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WOW - The Right Kind of Wow

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Two weeks ago I talked about the wrong type of wow. This week, the right kind of wow. The question is, does every single community need a wow factor? I would answer yes. Even if you have a brand new, state of the art building, without something to dazzle a prospect it is possible that person will walk away unimpressed. Families might visit four or five facilities in a day. As they digest their observations and make their decision, when they think about your building and think or say, “The one place that.  .  .”, how will they fill in the blank about your building?

Today I want to specifically address the question: What you do if you have a very ordinary building, or even a building that has some real functional defects, and you need to either improve your census or your payor mix?  There are many who would think there is no real solution, this is not true. Here are some practical suggestions:

– You need to make sure everything is operating at it’s very best given the physical / functional limitations you are stuck with. I am talking about things like making sure there are no negative smells; the floors are clean and polished; trash cans are empty; your staff looks sharp, meaning they dress well; that your staff is friendly to guests and residents.

– You cannot do just one thing, then not pay attention to anything else. It is common for a community to be attracted to a great idea, implement it and still gain no benefits.

– Once you have implemented your WOW factor you need to let people, staff, residents and visitors, know and track the effectiveness. Put up posters and have pizza parties to mark milestones.

– Make your lobby cool and inviting. There is an electronics company that has two huge salt water aquariums in the main lobby. These are almost big enough to be found in the Monterrey Bay Aquarium. Aviaries are both attractive and soothing.

– Have fresh baked cookies or bread in the lobby, with the baking done in the lobby so the smells permeates the senses when a visitor arrives.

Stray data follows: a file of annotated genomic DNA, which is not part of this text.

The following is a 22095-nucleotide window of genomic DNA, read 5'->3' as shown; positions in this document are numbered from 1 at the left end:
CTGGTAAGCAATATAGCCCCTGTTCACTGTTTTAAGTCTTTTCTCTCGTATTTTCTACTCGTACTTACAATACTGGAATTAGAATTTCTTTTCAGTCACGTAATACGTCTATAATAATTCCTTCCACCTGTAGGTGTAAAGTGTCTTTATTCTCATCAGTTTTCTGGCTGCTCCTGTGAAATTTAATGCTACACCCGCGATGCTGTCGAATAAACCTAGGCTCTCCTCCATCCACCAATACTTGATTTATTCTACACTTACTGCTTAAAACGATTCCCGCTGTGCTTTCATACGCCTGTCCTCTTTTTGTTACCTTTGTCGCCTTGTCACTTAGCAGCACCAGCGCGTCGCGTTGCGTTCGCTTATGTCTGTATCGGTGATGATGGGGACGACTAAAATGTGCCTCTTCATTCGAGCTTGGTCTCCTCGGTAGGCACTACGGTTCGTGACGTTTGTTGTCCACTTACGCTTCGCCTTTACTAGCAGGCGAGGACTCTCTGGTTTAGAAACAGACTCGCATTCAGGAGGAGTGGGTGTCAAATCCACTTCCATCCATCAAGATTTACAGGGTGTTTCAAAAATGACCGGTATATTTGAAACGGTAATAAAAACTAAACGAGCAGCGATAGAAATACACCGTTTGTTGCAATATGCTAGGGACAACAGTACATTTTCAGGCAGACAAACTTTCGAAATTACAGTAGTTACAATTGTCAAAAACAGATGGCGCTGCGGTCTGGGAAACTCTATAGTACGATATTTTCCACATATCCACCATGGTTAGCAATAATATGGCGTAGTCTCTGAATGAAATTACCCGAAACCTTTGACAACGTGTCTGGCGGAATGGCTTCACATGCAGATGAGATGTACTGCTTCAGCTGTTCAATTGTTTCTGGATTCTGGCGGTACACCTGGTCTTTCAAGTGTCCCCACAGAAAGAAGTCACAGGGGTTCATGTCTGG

– Create a model room that helps people know what they can do for their family member to recreate a home atmosphere and what you are willing to help them do.

– Serve great meals and invite the family members to participate. This can be huge in a skilled nursing facility where the reputation is for mediocre to terrible food. Present the food well. Look for trays or plates are are unique or fun, not just functional.

– Finally, and this is the single most effective thing you can do. Care about the prospective resident; make the families fears and concerns your concern. I have toured hundreds of senior living communities and in almost every case, the tour is about features and amenities which is helpful but not really the most important thing. If I am a family member even though I will never express it, what I am really wondering is if you will care, if you will love and cherish my mom.

A hundred times more important than a facility tour and pointing out all the great things about your community is sitting down with the family or the prospect and finding out about or getting to know the prospective resident. Find out who they are, what they have done, what they struggle with, what their personality is like (or in some cases, was like). Let the family know that you will care for and love their family member.

If you have come across other great WOW ideas I would be interested in hearing about them.  If I get enough I will publish that list at a later date.

Steve Moran

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